SFB 1054 Seminar - Li-Fan Lu
Title: MicroRNA-mediated regulation of adaptive immunity
MicroRNA (miRNA), are tightly regulated in the immune system as aberrant expression of miRNAs often results in hematopoietic malignancies and autoimmune diseases. Here, we show that the miR-23~27~24 clusters serve as cell-intrinsic molecular brakes in controlling the development and function of follicular helper T (Tfh) cells, a specific T cell subset that is essential for forming geminal centers (GCs) and promoting protective humoral immunity. Loss of the miR-23~27~24 clusters in T cells resulted in elevated frequencies of Tfh and GC B cells upon various immunological challenges whereas T cell-specific overexpression of this miRNA family led to reduced Tfh cell responses. Through targeting a network of genes that are critical for Tfh cell differentiation and function, members of the miR-23~27~24 family coordinately control Tfh cell responses and the resultant humoral immunity. On the other hand, miRNAs could also impact immune cell differentiation and function in a cell-extrinsic manner. To this end, our recent data suggest miR-155 in thymic epithelial cells (TECs) promotes thymic regulatory T (tTreg) cell development. Mechanistically, we show that mature CD80hiMHCIIhi medullary TECs (mTECs) crucial for the generation of tTreg cells express high levels of miR-155, where TEC- specific deletion of miR-155 diminishes this population. Together, through employing genetic, biochemical, and immunological approaches, we demonstrate that miRNAs play key roles in regulating both humoral and cell-mediated immune responses, two key arms in establishing protective adaptive immunity.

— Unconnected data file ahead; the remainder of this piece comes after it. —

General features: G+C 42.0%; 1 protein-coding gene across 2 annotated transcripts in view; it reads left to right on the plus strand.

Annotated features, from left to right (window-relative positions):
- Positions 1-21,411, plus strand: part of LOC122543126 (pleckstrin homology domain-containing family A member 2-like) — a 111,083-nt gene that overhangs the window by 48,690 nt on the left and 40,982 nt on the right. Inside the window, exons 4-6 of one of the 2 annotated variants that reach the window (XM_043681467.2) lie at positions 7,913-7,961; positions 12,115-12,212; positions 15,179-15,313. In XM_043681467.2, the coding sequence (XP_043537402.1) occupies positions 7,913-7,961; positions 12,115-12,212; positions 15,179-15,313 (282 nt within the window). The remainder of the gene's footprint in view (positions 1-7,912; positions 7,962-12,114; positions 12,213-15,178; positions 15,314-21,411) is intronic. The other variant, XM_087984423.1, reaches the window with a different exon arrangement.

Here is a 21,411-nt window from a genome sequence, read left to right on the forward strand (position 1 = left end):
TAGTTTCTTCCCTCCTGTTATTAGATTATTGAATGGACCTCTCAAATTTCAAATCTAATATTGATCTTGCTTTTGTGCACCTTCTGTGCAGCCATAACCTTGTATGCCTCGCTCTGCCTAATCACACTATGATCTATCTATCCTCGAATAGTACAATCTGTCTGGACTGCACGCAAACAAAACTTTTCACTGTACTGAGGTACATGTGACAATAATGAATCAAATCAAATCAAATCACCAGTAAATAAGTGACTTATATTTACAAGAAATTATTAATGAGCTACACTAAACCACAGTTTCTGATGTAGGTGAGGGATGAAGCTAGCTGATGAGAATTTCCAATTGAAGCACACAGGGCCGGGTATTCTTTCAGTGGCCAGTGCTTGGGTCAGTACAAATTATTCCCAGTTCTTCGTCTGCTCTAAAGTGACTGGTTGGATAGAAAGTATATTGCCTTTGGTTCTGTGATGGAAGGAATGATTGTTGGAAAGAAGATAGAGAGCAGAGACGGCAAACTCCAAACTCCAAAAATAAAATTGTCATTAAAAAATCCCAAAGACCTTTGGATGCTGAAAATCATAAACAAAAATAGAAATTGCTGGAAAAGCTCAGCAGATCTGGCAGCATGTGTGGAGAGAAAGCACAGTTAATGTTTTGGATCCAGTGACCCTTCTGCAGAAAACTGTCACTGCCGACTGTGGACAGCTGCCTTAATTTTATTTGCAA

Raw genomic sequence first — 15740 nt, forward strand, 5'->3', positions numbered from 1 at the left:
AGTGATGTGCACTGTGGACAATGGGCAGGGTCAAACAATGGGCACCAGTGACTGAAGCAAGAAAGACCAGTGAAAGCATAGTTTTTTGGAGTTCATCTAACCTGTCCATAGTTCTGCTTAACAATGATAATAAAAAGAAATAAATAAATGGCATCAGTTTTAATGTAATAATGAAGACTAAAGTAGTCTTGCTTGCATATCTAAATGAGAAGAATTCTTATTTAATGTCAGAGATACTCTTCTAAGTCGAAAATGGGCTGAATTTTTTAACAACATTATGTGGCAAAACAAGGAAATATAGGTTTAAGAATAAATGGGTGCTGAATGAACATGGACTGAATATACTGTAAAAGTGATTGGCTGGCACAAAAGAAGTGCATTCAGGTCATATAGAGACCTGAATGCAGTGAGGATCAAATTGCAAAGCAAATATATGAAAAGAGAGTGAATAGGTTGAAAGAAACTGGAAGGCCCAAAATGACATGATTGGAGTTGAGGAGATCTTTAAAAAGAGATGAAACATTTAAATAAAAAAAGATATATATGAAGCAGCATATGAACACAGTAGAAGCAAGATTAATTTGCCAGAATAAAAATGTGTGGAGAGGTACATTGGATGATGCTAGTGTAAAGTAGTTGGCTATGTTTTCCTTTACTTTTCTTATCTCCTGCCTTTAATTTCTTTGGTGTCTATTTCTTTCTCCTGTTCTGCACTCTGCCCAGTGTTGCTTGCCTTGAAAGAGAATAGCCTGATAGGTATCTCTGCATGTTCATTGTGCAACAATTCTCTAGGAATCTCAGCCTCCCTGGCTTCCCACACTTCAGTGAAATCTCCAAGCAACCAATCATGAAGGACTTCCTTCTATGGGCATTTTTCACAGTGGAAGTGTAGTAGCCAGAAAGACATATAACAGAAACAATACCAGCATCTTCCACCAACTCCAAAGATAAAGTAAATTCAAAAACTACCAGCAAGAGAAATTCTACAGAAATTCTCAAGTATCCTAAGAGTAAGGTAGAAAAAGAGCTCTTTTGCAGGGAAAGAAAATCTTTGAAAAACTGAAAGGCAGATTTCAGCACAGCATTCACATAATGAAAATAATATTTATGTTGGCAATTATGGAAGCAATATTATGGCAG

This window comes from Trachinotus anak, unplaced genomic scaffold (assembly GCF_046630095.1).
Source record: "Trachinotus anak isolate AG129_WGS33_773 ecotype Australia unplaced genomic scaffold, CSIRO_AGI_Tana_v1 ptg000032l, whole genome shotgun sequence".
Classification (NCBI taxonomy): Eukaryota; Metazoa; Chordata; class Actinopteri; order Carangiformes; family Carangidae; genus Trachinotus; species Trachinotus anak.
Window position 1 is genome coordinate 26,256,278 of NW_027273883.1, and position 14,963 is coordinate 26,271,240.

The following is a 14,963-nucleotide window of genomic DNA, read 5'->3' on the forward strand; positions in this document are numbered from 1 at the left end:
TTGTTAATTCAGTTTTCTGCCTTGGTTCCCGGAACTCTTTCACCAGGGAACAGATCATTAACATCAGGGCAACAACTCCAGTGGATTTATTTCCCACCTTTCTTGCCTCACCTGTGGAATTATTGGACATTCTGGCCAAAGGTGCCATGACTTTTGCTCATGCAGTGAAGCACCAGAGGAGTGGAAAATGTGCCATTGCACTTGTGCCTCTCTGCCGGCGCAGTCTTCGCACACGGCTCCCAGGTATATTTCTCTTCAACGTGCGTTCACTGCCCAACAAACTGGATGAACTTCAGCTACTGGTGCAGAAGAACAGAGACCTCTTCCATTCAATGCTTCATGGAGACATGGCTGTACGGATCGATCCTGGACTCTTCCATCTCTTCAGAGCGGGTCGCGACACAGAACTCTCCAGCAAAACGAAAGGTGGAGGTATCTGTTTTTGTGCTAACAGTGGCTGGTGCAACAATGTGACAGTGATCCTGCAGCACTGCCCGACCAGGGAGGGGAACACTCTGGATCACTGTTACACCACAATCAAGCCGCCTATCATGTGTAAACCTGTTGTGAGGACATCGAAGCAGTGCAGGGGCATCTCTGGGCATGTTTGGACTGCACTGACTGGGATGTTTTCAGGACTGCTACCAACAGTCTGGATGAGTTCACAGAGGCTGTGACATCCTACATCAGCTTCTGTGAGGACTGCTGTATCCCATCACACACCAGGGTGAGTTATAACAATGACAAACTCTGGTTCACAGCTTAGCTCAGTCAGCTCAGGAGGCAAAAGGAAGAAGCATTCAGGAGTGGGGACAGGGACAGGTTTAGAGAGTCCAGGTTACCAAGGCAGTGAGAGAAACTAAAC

Host: Dietmar Zehn (B14)
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